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Points of Articulation

yo go re
Anatomy of a Review

Having been at this gig for more than a year now, we OAFEs have given you a lot of reviews. And, with more than five years of reviews behind me, my style has definitely changed since I first started all those years ago. So, taking inspiration from Poe's examination of why he reviews, I've decided to write a piece not on "why," but on "how."

As my profile on the Accessories page states, I used to write a column titled "Beaking the Mold." It was a weekly review of some cool figure, new or old, that I felt was worth talking about. Though I wrote those for years, they never really got any notice. And why was that? Because they weren't any good.

Every review there followed a strict pattern:

  • Snappy one-liner related to the figure or character.
  • Biographical or card-back information
  • Report of the character info, costume design, or some other filler text.
  • Size, articulation, acessories and (sometimes) a list of the other figures in the same series.
Four paragraphs, start to finish, every week. And, okay, I do the same stuff now, but in much more detail and a lot less structured. Fill-in-the-blanks reviews are easy to find, and that's what was undermining me before.

I'd been thinking about writing this PoA for a while now, but it wasn't until I got NECA's Julia figure from the Hellraiser line that I really got inspired. As I wrote, I kept notes on what I did and how I did it, which I now present to you. I hope you enjoy your behind the scenes glimpse at the workings of OAFEnet.

November 1
After checking out at Suncoast with the figures I'd found, I stopped to look at the House of 1000 Corpses figures. Not bad. Have to remember to tell Rheen about them. Behind those I see the tooth-baring grin of Pinhead. Could it be Hellraiser series 2? It is! And they have Julia! Score! The only other evidence I've seen that this series had shipped was a solitary Pinhead 2 in a different store. Looks like Series 2 is going to be as big a success as Series 1.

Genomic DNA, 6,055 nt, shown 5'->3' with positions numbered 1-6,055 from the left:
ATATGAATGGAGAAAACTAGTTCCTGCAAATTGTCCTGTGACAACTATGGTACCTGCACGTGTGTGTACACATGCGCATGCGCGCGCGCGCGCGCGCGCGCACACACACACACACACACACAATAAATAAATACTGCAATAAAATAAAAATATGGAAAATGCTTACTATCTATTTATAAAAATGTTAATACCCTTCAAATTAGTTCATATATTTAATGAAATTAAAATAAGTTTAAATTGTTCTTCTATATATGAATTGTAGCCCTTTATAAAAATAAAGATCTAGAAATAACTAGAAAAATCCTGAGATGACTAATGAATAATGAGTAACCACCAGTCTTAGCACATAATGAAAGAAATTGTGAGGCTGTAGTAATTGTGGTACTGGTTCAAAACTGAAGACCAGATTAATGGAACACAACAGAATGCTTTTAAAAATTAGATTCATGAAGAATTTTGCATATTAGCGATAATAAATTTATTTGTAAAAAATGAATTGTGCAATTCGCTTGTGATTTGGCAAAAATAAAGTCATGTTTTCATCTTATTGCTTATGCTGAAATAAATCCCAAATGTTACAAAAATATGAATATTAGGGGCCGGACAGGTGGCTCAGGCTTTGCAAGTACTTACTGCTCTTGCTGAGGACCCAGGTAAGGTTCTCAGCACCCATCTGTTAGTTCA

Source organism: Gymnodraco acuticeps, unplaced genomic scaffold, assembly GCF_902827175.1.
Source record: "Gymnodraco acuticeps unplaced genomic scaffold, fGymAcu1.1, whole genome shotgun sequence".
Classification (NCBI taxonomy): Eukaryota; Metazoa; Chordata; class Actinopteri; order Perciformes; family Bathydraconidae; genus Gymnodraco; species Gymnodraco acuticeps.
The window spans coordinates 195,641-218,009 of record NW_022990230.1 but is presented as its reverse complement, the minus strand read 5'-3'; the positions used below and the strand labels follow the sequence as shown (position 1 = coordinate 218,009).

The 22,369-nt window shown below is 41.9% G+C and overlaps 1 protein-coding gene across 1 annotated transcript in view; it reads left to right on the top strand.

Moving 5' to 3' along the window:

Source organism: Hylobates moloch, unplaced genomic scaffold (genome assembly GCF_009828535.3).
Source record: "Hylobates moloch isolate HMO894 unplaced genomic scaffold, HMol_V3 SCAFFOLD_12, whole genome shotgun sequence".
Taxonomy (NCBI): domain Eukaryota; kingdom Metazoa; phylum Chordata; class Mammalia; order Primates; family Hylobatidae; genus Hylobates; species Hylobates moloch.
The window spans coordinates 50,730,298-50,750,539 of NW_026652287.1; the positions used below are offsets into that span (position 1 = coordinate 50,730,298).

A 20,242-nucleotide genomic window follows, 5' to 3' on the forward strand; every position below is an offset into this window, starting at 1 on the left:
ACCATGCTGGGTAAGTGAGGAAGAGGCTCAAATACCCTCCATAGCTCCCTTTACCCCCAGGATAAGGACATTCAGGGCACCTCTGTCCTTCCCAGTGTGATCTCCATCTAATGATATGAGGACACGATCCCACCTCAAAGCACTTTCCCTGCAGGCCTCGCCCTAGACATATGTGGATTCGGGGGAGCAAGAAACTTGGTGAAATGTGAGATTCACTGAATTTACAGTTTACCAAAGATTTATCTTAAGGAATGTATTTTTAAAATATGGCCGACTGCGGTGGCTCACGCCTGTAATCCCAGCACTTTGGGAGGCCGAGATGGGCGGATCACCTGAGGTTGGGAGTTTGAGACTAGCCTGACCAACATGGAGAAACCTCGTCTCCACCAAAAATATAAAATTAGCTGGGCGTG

Except with the McFanboys, who just want to tear the line down. Maybe that could be another PoA down the line: intercompany loyalty/competition.

November 2
I picked Julia to be the subject of this review - "Anatomy of a Review" is just too good a pun to pass up. Time to start taking notes.

November 4
Steal info from NECA re: removing bandages. Go to imdb, look up Hellraiser, Claire Higgins and Deborah Joel.

Prep the html - meta tags, title, all that fun stuff.

Gotta find the angle for this review. I'd do my insane fascination with abused women, but that'd put the focus on the review, not on the figure - the less use of the word "I," the better.

Went and found the bio info from the back of the card; unfortunately, it's pretty vague stuff. Back to NECA's site to get some more specific info: I can't talk about the character if I don't know anything about her. NECA needs a copy editor.

Got an intro! Reference my obsession without actually talking about it, thus keeping my raging mysogyny under wraps. Much like Julia herself. ha!

Okay, so Intro > Bio > Character info... then what? It would make sense to start with the dressed version, since that's the way she's packaged - does she show up that way first in the film? I'll have to go find a spoilery review to find out.

Found one, and no, she doesn't. Does she ever wear the bandages? I know she collects skin. More searching!

Okay, have a better opening than the mysogyny route. We'll move the old opening down to the end and make it more of a comparison. This'll be a grand opportunity to take a "family photo" of the girls like Shocka has of Pinhead with the Movie Maniacs.

How realistic is Julia's sculpt? Gray's Anatomy to the rescue!

Hmm, or not. Finding specific muscles is pretty hard unless you know their proper names. Maybe one of those workout charts or something.